I do, however, feel safer defending the Pitt Left, based on my experience with the narrow geometries of eastern cities. It wouldn’t work to have a “leading lefter” pull out and hover in the intersection while traffic behind him went ’round. There simply isn’t the space for that. And without clearing left turners in an efficient manner, you get frustrated drivers who selfishly pull out into the intersection and cause gridlock. However, I must admit that the Pitt Left is narrow solution for only a few metropolises; it isn’t really a good idea for most places, especially out west.
Posted in Climate, Environment | 10 Comments »
Posted by middlerage on February 21, 2011
Have you ever heard of the Pittsburgh Left? I’ve only recently learned of the concept. A Pittsburgh Left is when a car jumps the green light in order to make a left turn in front of oncoming, straight-line traffic. There’s one intersection near my house where the roads don’t meet at a 90˚ angle and the lefts are on the acute side. This makes it attractive and easy for the left turners to do their business before oncoming traffic is anywhere near colliding with them. Apparently, the Pitt Left was invented in Pittsburgh where many of the city streets are only two lane, and if you are at the head of the line and want to make a left, you’ll never accomplish this if you don’t jump the oncoming traffic. It is considered such a part of the culture that straight traffic purposely pauses for a bit to give left turners a chance to clear.
Of course most of us have heard of the California Stop, aka the rolling stop, where you roll through a stop sign [my addendum – if there is no opposing traffic]. The thing is, the acceleration of a car from standing stop to traveling speed is the time when the most fuel is burned, and as a person concerned with global warming, I am keen for any slight reduction in the amount of car exhaust produced.
So both the Cali Stop and the Pitt Left are against the law, but what I like about both these bits of civil disobedience is their slight lessening of inefficient, CO2 spewing traffic dynamics. If it is safe to do so, you’ve looked both ways, and there is no oncoming traffic, why come to a complete stop at a stop sign, when that is only going to result in the least miles-per-gallon you can get? Likewise, if a left turner is at the head of a queue on a two lane street and he is unable to proceed, every car stuck behind him is getting zero miles-per-gallon, waiting. What we need are Robots! Robo-traffic signals that can adjust the traffic flow in the most efficient realtime dynamic. (I invoke robots rather than computers, simply because one could envision a person sitting on a crow’s nest, directing traffic with the unique human ability for on the fly adjustment. And who better to substitute for humans than robots?)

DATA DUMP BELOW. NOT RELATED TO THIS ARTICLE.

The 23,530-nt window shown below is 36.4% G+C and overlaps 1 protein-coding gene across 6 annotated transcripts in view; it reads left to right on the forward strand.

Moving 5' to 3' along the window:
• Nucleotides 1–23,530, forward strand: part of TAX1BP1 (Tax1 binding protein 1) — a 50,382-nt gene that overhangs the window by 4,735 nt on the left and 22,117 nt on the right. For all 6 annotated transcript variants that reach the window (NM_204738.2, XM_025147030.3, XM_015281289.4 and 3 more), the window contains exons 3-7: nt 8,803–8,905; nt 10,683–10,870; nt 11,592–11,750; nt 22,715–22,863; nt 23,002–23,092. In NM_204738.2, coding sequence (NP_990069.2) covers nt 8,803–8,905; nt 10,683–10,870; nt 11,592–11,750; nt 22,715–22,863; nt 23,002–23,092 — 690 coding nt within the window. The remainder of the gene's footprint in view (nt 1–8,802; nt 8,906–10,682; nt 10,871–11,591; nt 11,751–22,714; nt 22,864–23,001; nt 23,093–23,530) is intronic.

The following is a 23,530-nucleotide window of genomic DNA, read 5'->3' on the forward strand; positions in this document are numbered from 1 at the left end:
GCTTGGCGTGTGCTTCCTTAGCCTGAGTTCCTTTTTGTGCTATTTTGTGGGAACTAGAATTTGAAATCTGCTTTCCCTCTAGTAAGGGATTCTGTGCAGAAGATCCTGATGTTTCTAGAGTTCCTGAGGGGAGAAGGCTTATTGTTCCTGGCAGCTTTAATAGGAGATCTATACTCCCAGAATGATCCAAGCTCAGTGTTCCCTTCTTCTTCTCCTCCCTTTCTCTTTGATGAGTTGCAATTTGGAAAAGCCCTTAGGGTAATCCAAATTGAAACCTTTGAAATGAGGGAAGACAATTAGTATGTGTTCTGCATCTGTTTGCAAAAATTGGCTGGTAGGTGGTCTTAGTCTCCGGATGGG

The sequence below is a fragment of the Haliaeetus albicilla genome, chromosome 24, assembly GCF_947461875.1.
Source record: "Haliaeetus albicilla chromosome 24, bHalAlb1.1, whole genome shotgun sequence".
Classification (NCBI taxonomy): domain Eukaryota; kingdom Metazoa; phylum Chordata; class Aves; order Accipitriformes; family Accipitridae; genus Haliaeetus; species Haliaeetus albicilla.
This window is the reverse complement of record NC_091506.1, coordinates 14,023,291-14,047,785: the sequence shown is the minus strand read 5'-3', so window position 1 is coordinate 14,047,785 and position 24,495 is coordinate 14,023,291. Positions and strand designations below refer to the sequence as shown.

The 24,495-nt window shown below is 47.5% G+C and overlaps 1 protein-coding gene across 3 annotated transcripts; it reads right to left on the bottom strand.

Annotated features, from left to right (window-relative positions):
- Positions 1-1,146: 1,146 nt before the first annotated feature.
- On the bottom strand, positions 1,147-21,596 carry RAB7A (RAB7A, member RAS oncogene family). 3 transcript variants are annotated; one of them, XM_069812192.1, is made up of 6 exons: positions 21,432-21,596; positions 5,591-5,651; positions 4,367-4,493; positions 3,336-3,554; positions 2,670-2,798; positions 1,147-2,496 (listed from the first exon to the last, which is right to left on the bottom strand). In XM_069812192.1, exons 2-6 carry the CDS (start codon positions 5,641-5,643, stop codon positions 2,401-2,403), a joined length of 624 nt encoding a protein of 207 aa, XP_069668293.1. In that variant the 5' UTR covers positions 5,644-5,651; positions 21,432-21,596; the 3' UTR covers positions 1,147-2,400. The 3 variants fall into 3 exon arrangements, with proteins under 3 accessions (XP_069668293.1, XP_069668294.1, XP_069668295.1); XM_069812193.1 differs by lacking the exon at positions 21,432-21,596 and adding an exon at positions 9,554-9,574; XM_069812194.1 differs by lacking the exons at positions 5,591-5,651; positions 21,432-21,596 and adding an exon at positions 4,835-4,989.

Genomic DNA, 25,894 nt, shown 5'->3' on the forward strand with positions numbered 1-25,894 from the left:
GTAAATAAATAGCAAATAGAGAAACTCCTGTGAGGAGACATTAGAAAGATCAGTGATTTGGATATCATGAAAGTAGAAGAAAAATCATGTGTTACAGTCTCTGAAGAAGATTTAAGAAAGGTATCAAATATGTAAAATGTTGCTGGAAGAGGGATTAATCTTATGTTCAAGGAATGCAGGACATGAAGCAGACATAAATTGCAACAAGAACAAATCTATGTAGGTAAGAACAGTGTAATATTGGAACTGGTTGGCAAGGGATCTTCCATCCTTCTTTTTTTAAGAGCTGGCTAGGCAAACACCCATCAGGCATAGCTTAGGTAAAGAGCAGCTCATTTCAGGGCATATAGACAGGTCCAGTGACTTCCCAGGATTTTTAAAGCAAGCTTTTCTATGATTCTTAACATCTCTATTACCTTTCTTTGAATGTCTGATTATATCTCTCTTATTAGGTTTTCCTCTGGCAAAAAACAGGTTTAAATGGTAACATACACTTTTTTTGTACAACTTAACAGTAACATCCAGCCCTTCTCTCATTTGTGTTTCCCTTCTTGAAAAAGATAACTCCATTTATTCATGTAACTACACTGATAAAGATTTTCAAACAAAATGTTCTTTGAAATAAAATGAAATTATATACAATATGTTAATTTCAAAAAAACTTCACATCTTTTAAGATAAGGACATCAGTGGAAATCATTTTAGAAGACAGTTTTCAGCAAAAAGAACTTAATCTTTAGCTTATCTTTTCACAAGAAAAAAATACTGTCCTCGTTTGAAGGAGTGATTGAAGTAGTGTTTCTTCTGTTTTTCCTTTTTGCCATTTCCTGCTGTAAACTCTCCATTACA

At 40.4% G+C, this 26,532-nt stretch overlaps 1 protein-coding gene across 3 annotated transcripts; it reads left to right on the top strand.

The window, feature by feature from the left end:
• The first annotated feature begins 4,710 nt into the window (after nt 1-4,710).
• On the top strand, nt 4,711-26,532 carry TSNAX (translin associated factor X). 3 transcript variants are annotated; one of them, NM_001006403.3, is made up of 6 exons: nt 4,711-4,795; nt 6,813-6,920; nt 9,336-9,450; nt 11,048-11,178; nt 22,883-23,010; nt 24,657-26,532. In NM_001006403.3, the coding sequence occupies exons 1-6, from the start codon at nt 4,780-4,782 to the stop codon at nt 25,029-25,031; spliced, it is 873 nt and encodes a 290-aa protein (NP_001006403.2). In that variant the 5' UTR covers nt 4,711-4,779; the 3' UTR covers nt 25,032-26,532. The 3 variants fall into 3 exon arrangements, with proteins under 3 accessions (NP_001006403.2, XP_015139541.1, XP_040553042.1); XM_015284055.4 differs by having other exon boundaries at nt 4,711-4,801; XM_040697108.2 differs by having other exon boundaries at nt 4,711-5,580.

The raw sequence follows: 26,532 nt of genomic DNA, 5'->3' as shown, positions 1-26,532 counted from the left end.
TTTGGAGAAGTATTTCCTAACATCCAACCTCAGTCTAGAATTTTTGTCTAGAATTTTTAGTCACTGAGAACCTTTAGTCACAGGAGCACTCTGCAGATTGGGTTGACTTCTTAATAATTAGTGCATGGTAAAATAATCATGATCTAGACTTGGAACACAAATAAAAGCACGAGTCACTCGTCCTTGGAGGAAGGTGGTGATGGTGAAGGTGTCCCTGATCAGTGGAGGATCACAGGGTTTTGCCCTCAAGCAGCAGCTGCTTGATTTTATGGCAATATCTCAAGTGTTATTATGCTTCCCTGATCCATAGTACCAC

Lately, gasoline prices have risen above $3 again. Unlike last time, when speculation drove prices close to $4 nationally, there has been far less hand-wringing and news headlines. Last time UPS instructed their drivers to turn off the engine at stop lights. Whether that’s the case again, I don’t know. I am amazed at the giant SUVs I see jack-rabbiting from stop lights and racing to the next red merely to come to a stop and repeat. Are they numb to the expense for no return? I’ve also read (somewhere) that 60mph is a magical break in mpg efficiency, and for every 5mph over 60 you dramatically lose the mpg fight.
So do it for your wallet. Do it for the planet. Roll, Jump, tune in and turn off.
Posted in Climate, observations, Where are the Robots? | 2 Comments »